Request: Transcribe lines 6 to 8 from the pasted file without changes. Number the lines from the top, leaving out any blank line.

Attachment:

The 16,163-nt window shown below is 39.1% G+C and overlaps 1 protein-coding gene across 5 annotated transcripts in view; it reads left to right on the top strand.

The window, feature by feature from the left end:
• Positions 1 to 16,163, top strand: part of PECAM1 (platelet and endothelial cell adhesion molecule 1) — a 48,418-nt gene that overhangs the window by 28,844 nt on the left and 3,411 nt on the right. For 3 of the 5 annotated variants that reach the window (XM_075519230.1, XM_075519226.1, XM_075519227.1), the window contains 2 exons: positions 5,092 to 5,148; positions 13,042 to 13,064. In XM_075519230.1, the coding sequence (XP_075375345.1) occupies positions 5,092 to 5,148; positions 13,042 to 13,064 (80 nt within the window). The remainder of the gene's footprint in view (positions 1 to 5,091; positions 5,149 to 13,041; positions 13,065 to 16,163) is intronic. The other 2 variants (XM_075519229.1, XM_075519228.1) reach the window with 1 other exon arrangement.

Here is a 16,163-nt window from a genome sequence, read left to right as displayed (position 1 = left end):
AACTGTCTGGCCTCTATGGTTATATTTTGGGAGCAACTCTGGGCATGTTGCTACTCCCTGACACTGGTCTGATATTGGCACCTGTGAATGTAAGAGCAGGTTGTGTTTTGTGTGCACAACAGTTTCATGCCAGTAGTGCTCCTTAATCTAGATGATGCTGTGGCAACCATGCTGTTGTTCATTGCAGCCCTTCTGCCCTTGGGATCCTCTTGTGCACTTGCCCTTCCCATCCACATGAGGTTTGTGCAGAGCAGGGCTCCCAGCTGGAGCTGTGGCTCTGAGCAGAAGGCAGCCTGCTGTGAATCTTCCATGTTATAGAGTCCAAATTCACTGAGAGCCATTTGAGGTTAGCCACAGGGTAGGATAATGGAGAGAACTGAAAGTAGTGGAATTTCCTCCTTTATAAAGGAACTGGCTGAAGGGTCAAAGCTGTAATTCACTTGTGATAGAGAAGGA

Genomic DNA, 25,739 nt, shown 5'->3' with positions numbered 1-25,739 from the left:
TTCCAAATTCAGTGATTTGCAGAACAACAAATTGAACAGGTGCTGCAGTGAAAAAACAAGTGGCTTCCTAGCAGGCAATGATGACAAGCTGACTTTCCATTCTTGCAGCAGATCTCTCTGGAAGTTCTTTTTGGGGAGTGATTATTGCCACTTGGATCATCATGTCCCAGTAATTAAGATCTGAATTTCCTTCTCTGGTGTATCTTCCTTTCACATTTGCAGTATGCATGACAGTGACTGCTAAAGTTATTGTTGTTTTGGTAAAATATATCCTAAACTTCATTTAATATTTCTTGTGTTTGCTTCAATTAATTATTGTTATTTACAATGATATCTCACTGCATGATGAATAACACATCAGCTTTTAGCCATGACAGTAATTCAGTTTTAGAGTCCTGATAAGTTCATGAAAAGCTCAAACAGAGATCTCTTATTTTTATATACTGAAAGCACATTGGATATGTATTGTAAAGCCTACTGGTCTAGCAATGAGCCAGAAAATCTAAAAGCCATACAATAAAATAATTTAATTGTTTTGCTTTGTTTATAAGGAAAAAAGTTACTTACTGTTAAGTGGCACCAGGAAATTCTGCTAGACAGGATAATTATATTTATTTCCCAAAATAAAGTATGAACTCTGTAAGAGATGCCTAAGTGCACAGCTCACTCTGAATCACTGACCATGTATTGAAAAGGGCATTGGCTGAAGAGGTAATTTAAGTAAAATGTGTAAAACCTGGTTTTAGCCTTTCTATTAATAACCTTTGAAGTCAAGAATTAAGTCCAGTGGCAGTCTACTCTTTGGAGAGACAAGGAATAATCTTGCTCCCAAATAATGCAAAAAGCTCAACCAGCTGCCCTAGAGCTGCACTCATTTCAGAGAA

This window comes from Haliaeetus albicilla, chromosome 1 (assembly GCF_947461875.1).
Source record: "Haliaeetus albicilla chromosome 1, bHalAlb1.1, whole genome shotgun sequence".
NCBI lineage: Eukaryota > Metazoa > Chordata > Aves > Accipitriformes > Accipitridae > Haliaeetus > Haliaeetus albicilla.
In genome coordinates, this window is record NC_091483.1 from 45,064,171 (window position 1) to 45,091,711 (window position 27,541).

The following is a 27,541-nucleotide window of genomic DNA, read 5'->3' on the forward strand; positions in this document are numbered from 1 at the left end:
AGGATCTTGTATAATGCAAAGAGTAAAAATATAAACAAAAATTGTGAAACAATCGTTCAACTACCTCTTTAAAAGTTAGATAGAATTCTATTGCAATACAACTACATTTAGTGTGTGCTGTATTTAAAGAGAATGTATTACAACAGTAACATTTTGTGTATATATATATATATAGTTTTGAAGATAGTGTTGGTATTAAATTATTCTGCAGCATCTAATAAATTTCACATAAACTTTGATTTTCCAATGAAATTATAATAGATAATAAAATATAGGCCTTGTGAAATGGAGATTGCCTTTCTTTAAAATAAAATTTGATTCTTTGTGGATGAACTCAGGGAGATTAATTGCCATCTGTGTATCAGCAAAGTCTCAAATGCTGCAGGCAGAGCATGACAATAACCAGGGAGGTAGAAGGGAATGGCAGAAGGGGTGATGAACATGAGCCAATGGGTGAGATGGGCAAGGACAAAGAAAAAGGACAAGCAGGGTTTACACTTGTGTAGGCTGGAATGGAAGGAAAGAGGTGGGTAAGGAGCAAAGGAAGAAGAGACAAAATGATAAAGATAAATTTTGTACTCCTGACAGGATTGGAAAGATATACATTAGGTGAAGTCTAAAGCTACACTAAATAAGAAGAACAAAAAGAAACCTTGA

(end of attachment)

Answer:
Genomic DNA, 25,739 nt, shown 5'->3' with positions numbered 1-25,739 from the left:
TTCCAAATTCAGTGATTTGCAGAACAACAAATTGAACAGGTGCTGCAGTGAAAAAACAAGTGGCTTCCTAGCAGGCAATGATGACAAGCTGACTTTCCATTCTTGCAGCAGATCTCTCTGGAAGTTCTTTTTGGGGAGTGATTATTGCCACTTGGATCATCATGTCCCAGTAATTAAGATCTGAATTTCCTTCTCTGGTGTATCTTCCTTTCACATTTGCAGTATGCATGACAGTGACTGCTAAAGTTATTGTTGTTTTGGTAAAATATATCCTAAACTTCATTTAATATTTCTTGTGTTTGCTTCAATTAATTATTGTTATTTACAATGATATCTCACTGCATGATGAATAACACATCAGCTTTTAGCCATGACAGTAATTCAGTTTTAGAGTCCTGATAAGTTCATGAAAAGCTCAAACAGAGATCTCTTATTTTTATATACTGAAAGCACATTGGATATGTATTGTAAAGCCTACTGGTCTAGCAATGAGCCAGAAAATCTAAAAGCCATACAATAAAATAATTTAATTGTTTTGCTTTGTTTATAAGGAAAAAAGTTACTTACTGTTAAGTGGCACCAGGAAATTCTGCTAGACAGGATAATTATATTTATTTCCCAAAATAAAGTATGAACTCTGTAAGAGATGCCTAAGTGCACAGCTCACTCTGAATCACTGACCATGTATTGAAAAGGGCATTGGCTGAAGAGGTAATTTAAGTAAAATGTGTAAAACCTGGTTTTAGCCTTTCTATTAATAACCTTTGAAGTCAAGAATTAAGTCCAGTGGCAGTCTACTCTTTGGAGAGACAAGGAATAATCTTGCTCCCAAATAATGCAAAAAGCTCAACCAGCTGCCCTAGAGCTGCACTCATTTCAGAGAA

This window comes from Haliaeetus albicilla, chromosome 1 (assembly GCF_947461875.1).